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Planning a move from the United States

Beginning our Journey

TomV
post 17.Mar.2013, 05:57 AM
Post #1
Joined: 17.Mar.2013

Hello all,
My fiance and I have been dreaming of moving to Sweden since we met. Our love of Swedish history and culture has been a defining theme throughout relationship. This spring we decided to set our goals for the next 2 years. The first thing on the list - Move to Sweden.

So my question to the community is pretty simple.
Where should we start?

Tack pa forhand!

- Tom
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Monark540
post 17.Mar.2013, 06:07 AM
Post #2
Location: Stockholm
Joined: 20.Mar.2009

Here's a good website to get you started:

Sweden.se
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johnjohn
post 17.Mar.2013, 07:01 AM
Post #3
Joined: 10.Dec.2010

The sarting point is your ability to legally move to Sweden. If neither of you are Swedish or EU/EEA citizens start with www.migrationsverket.se Learn Swedish, have job skills and experience, develop social and business networks before attempting. Good luck.
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johnjohn
post 17.Mar.2013, 07:28 AM
Post #4
Joined: 10.Dec.2010

How old are you both? What professions? What is your job experience? How fluent in Swedish? What social and business ties have you in Sweden?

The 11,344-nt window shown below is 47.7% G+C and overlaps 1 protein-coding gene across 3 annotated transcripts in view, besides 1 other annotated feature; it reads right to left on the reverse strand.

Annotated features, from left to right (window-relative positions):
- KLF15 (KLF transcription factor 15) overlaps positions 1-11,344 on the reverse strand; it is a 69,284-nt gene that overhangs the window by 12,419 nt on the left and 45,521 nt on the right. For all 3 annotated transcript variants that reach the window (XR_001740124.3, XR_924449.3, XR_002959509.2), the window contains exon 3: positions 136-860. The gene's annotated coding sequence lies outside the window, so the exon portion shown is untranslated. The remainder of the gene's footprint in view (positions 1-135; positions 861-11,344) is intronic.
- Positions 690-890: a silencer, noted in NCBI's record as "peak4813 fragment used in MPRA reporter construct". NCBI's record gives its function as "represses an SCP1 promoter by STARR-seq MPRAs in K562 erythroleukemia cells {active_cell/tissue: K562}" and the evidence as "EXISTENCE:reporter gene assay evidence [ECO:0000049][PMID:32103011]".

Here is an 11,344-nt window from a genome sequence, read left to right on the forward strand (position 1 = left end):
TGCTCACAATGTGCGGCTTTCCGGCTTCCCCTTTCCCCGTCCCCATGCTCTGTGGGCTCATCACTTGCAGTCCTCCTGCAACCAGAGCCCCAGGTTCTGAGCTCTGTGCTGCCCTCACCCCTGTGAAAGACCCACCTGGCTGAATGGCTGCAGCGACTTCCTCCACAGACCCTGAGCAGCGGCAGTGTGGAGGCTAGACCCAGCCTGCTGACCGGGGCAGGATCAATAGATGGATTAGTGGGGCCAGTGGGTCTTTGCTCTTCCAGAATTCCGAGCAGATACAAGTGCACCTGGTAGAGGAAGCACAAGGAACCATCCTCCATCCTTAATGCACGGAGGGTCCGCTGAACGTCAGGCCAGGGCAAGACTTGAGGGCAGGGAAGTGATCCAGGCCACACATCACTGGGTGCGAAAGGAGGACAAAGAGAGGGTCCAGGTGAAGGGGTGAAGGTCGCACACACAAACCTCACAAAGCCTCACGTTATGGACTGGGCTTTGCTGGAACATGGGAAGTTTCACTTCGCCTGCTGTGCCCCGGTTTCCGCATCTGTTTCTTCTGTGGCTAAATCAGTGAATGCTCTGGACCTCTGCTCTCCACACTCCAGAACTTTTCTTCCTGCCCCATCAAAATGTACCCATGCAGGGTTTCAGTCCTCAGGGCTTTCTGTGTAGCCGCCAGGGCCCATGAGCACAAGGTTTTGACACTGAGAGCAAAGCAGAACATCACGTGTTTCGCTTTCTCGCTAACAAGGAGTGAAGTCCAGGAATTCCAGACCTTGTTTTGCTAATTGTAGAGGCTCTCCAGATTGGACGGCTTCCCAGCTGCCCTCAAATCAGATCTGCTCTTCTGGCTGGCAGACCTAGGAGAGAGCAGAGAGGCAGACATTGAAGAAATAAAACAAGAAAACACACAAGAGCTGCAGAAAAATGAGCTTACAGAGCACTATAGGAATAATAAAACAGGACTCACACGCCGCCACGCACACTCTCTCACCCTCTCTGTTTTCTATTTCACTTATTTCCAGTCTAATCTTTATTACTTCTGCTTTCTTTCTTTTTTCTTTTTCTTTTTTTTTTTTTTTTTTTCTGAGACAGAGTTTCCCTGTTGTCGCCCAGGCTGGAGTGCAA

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Migga
post 17.Mar.2013, 09:23 AM
Post #5
Joined: 26.Jul.2011

Try building your ties with Sweden right now. Visit the land, make friends to know the people, read about the country, learn the norms, experience the lifestyle, get contacts, find jobs and do your damnest. It will make it all easier in the long run. Make a blog or go online where you explained your situation and what you want to achieve. The web is a great way to create ties to another country on the other side of the ocean. Do anything and everything. Be honest about what you want and why, that will attract genuine people that can help. No matter if it`s with Migrationsverket or Swedes in general.
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Svensksmith
post 17.Mar.2013, 12:10 PM
Post #6
Joined: 28.Jul.2011

Find out the legal requirements and work toward meeting those (there are plenty of threads archived on this forum that can help point you in the right direction), learn Swedish, save money...enough to tide you over until you can find employment, and have a plan B just in case it's not what you thought it was.
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cogito
post 17.Mar.2013, 02:01 PM
Post #7
Joined: 30.Dec.2009

Are either of you Swedish? If not, where did you acquire your love of Swedish history and culture? From experience? Or from reading? If the latter, what was the source? If the former, at what time of year were you here?

There are hundreds of threads on all aspects of the subject here. Do a search. And good luck.
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TomV
post 17.Mar.2013, 04:39 PM
Post #8
Joined: 17.Mar.2013

I am 24, and my fiance is 27.
I am a web designer and graphic artist working for a research and development company, with 5 years of professional experience. My fiance is a Siebel trained brewer with 3 years of professional experience in pub and production brewing. She is also very close to the completion of a mathematics degree.

I have visited Sweden and Norway twice. Once as a young boy with my family, and again in my teens with friends for a summer. My Swedish is not fluent, but is getting there. My fiance and I are doing daily classes through Rosetta Stone, and are finding it very enjoyable. My great grand parents were Norwegian and Swedish on my mothers side. My fathers side are German and Irish.